They are how-to books from an ongoing series by British publisher the Quarto Group: “10-Step Drawing: People” by Justine Lecouffe and “10-Step Drawing: Nature” by Mary Woodbin, and “The Complete Urban Sketching Companion” from Quarry Books, a compendium of “concepts and techniques” taken from a series of instruction handbooks. (Quarry Books is the U.S.-based sister company of U.K.-based Quarto.)
Normally, when I get books like these, I flip through them to enjoy the illustrations and hold on to them for a day or so, before passing them along to friends or depositing them in the local Free Little Library. In non-virus times, they might end up on what we call our “free table” at the office.
I might mention them in passing in a column or a blog post but am not qualified to review art instruction books. I’m suspicious of anything that promises dramatic results overnight, yet most of them are probably beneficial to students who approach them in the right frame of mind.
Sketching has enjoyed a renaissance over the past decade, spurred by the ubiquity of social media sites that make the sharing of artwork simple. (See urbansketchers.org and the group’s Facebook and Instagram pages.)
Drawing is a simple and democratic act. It hardly requires any instruments or materials. You can scratch in the dirt with a stick or use the stub of a pencil on a napkin. It’s a poor person’s way of imagining and communicating — it doesn’t require investment in canvas and paint. It’s something most of us do naturally until we arrive at the age of 6 or 7 and we acquire the forbidden knowledge that the lines we’ve made aren’t representational of the thing we meant to depict. A lot of artists are murdered by self-awareness.
This is a page from “10 Steps for Drawing People.”
You see this all the time in shows like the 58-year-old Young Arkansas Artists Exhibition at the Arkansas Arts Center. While the statewide competition attracts remarkable work from all grade levels, you can actually see a certain self-censoring rigidity, a tightness and hesitancy of line, that sets in sometime around the fifth grade. The younger artists are free and wild, bursting with color, inventiveness and joy. Older artists may be technically more accomplished, but their subject matter is more conventional.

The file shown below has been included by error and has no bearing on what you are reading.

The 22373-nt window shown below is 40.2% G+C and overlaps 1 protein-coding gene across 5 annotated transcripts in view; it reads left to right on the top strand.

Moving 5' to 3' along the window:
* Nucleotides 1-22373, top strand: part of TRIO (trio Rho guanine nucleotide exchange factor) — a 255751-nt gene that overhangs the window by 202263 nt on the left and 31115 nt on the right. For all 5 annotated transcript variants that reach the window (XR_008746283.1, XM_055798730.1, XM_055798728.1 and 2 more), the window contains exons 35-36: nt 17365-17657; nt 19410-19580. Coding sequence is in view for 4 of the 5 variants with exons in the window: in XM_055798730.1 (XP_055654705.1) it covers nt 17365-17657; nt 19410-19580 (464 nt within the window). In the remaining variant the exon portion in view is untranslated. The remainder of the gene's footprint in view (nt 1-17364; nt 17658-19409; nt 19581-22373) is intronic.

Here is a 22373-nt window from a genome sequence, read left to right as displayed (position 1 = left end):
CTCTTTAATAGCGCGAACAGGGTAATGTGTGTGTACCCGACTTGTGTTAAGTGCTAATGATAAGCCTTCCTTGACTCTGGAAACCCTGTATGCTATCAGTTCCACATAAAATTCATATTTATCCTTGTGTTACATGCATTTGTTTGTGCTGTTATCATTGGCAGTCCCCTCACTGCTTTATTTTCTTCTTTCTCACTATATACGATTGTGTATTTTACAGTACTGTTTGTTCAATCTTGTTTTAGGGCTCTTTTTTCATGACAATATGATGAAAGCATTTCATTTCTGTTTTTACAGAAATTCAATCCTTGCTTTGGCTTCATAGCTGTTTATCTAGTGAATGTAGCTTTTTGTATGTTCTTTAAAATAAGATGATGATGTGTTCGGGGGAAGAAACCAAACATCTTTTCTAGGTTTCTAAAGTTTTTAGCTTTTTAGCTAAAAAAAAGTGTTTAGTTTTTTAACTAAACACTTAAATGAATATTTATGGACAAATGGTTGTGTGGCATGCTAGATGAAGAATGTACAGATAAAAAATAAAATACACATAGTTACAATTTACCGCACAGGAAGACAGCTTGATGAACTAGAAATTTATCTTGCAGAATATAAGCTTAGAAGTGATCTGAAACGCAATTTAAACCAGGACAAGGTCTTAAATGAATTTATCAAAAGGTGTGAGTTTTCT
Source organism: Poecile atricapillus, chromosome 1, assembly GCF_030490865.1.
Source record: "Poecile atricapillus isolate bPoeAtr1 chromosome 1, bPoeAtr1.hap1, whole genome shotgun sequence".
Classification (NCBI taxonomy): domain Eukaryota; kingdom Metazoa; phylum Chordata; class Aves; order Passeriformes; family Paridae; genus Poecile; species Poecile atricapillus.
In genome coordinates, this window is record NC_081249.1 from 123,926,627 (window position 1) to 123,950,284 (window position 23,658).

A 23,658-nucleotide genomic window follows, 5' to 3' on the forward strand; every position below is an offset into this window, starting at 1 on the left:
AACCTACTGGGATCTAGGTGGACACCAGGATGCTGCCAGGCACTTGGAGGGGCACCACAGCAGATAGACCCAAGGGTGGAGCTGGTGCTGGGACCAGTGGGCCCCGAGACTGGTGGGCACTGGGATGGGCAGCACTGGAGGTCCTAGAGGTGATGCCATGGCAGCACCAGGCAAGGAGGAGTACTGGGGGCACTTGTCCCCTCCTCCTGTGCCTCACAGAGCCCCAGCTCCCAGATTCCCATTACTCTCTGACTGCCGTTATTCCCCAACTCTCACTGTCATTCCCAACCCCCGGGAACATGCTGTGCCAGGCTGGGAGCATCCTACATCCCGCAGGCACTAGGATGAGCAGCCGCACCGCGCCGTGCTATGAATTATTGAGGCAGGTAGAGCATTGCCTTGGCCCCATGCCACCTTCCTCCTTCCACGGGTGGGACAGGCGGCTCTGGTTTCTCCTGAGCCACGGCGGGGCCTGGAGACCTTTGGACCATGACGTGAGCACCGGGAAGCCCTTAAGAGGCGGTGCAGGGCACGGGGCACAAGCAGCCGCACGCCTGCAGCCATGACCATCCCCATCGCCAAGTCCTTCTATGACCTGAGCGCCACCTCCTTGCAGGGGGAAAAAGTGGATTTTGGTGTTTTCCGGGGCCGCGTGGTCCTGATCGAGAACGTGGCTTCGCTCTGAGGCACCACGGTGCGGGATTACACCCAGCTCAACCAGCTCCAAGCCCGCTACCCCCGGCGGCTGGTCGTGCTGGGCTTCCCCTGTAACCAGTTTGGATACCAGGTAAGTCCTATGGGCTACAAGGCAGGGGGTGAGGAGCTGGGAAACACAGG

Maybe all aspiring artists are susceptible to this constricting carefulness; you see it in some writers even after they’ve attained a level of professional success. Not making a mistake (not looking foolish) becomes more important than expression.
Art teachers might be unfairly blamed for this, but most art teachers understand it and encourage their students to proceed messily. It’s our superego that tells us our horses don’t look enough like horses.
But they can; drawing is a skill that can be acquired by just about anyone.
It’s like golf, a sport that any able-bodied person in fair condition can be taught to play reasonably well. Talent helps, and some people are born with gifts, but if you can take instruction and apply yourself, you can play golf. You won’t win, or even qualify for, the U.S. Open, but you can play. Ben Hogan thought that just about anyone could eventually shoot in the 80s if he or she worked at it.
Hogan might have overestimated the average person’s ability to score, but his point is valid. To play golf at a high level requires a great deal of athleticism and fitness, but it’s also a game people can play and enjoy all their lives. And for most golfers, how good they are at it has little to do with their enjoyment of the sport. Most are often irritated by their game, no matter how well they play.
Advice on capturing the pose is offered by “The Complete Urban Sketching Companion.”
How well you can draw depends mostly on how much you practice and if or what kind of lessons you take. Innate ability plays a part; to draw something you have to be able to see it, and some people are much better holding onto images in their memory than others, but just about everyone can learn to copy a photograph.
I remember when I discovered I could draw.
It was in seventh grade, in an art class, one of the units that we rotated through that year along with sex education, home economics and music. (This was a progressive public junior high school in Southern California. We had smog alerts and no cafeteria but a snack bar that served chocolate malts.)